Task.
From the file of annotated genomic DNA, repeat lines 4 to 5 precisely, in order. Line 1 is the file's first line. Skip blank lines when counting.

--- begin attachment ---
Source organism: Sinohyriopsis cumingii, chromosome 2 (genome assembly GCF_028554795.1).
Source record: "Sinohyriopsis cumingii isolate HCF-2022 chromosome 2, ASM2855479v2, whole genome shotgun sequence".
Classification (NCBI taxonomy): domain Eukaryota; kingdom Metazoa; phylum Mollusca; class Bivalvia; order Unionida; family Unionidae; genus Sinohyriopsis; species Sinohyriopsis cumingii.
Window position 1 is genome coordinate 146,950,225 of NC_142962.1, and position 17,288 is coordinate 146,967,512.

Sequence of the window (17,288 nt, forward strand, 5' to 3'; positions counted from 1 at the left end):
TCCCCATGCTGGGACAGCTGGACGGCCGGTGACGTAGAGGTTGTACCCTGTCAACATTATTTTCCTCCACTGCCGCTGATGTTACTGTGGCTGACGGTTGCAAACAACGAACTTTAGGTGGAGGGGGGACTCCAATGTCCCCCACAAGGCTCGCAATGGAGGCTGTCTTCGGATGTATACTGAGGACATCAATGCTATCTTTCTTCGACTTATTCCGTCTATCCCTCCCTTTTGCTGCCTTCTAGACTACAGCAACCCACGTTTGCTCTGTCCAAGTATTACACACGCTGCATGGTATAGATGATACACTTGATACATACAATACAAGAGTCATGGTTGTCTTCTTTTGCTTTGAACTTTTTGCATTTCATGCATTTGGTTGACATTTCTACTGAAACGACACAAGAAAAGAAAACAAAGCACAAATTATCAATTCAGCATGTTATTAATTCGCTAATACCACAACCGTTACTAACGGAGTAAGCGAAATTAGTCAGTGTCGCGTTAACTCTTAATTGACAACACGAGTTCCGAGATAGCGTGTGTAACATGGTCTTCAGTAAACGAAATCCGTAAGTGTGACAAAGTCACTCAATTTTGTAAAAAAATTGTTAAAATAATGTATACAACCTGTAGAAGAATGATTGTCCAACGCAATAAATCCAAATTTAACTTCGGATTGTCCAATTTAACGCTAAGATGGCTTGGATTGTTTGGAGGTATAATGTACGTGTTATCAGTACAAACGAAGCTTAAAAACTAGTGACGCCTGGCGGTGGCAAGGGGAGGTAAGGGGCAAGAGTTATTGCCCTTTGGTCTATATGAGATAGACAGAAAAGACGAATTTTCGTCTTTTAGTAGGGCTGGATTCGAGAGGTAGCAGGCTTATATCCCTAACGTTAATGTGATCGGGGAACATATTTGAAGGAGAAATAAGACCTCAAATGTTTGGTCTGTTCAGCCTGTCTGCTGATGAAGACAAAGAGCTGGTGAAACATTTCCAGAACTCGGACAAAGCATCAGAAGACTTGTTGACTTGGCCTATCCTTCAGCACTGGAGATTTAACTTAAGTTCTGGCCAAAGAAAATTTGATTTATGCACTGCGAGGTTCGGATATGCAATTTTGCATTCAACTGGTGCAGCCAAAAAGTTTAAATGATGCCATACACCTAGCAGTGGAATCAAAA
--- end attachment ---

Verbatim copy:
Window position 1 is genome coordinate 146,950,225 of NC_142962.1, and position 17,288 is coordinate 146,967,512.

Sequence of the window (17,288 nt, forward strand, 5' to 3'; positions counted from 1 at the left end):